Former President George W. Bush criticized the Republican Party for its lack of inclusivity, saying that if the GOP stands for “White Anglo-Saxon Protestantism, then it’s not going to win anything.”
Bush made the remark in a podcast interview with The Dispatch last week in response to a question about hard-right Republicans’ discussions about creating an America First Caucus” that would protect “Anglo-Saxon political traditions.”
Bush said he understands “the populist angst that comes with the immigration debate.”
“One reason I can see it is because I studied history and I, you know, I remember the Know-Nothing Party, fiercely anti-immigrant. I remember the immigration policy of the 20’s: ‘too many Jews and Italians.’ Therefore we had zero immigrants, except for, of course, on the Texas border, where immigrants were always coming in to help, you know, the cattle raisers and the farmers. But yeah, I fully understand it. And I don’t cast aspersion. But I also know that without those immigrants, the economies of those areas would be, you know, paltry,” he said.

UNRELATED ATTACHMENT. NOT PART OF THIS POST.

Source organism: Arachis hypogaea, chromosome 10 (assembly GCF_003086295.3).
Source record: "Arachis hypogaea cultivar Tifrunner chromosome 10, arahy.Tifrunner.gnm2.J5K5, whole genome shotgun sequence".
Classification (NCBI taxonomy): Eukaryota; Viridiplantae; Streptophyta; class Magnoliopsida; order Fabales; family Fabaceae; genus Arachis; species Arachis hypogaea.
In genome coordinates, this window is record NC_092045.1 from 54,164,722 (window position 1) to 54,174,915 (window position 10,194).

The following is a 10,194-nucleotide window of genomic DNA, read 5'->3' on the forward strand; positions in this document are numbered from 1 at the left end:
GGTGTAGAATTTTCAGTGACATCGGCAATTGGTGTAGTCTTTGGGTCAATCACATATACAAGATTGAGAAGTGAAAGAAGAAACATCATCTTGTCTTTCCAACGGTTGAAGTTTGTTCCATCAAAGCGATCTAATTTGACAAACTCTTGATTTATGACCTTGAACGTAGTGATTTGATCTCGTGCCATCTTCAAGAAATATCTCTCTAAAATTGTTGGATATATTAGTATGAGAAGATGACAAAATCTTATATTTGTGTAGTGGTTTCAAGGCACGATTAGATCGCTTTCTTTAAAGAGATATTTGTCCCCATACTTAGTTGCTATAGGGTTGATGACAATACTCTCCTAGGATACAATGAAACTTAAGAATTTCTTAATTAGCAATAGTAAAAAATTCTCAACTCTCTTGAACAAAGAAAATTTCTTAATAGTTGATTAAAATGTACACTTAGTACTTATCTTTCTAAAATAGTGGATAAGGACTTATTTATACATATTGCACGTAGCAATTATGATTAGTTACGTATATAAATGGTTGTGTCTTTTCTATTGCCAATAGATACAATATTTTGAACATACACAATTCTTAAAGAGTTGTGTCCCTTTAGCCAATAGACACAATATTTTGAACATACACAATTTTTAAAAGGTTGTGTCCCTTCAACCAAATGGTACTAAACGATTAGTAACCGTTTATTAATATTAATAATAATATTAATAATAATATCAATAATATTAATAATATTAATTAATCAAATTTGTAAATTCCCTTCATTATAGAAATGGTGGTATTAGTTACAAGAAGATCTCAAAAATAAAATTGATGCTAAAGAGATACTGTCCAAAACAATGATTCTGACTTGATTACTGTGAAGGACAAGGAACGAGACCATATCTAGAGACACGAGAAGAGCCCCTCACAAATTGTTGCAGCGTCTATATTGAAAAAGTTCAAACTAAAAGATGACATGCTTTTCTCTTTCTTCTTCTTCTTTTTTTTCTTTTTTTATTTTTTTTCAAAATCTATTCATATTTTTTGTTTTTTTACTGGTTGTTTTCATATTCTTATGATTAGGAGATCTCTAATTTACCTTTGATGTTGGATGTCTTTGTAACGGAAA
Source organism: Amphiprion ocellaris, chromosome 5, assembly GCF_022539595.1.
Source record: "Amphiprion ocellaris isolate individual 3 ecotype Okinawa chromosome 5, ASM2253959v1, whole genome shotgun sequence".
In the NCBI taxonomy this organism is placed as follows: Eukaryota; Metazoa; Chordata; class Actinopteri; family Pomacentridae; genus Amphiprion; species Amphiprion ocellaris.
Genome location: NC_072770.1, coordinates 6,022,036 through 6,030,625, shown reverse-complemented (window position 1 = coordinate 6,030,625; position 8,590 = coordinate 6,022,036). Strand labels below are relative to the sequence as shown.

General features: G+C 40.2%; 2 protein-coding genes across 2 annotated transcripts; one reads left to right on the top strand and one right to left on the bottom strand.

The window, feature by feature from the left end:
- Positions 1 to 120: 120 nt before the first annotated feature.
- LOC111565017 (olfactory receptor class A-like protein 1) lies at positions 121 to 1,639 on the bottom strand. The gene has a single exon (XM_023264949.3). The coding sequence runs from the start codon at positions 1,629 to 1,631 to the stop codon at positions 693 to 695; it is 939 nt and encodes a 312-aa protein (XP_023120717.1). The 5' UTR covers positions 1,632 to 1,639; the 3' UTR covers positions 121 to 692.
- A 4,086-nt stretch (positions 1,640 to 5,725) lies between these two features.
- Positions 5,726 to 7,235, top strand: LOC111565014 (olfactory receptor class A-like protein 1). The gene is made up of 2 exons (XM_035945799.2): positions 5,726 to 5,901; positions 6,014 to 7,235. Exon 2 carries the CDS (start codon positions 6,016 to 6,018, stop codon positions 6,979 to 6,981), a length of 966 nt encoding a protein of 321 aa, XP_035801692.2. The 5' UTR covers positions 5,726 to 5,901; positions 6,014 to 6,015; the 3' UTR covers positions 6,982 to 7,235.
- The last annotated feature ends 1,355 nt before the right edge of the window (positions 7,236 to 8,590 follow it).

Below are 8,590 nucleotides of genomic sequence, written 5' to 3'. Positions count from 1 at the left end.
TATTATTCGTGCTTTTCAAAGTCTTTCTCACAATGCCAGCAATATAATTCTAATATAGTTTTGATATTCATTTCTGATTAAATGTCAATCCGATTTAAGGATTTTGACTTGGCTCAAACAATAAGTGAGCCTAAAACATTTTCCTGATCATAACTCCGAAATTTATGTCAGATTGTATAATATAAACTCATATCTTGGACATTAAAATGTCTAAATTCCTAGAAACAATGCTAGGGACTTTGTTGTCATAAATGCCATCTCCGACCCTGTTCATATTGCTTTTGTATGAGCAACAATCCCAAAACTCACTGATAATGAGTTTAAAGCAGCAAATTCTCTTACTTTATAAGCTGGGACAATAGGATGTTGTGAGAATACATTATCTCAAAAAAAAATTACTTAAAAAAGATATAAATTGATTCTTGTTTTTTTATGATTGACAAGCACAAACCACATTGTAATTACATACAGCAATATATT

Last month, Bush made headlines after he said the Republican Party in its current form is both “nativist” and “isolationist.”
“It’s not exactly my vision” for the party,” Bush said in an interview with NBC, calling the party “isolationist, protectionist, and to a certain extent, nativist.”
“I think if the emphasis is integrity and decency and trying to work to get problems solved, I think the person has a shot,” he said, expressing his hope that a more moderate wing could gain further power.
Bush has continued to distance himself from the Republican Party in the months since the 2020 general election, pushing back against his own party’s baseless claims, spurred by former President Donald Trump, that the election was fraudulent. That claim has continued to fuel the most extreme members of the party.
“The fact that so many of our fellow citizens participated in this election is a positive sign of the health of our democracy and a reminder to the world of its strength. No matter how you voted, your vote counted,” he said in November. “The American people can have confidence that this election was fundamentally fair, its integrity will be upheld, and its outcome is clear.”
Alan is a writer, editor, and news junkie based in New York.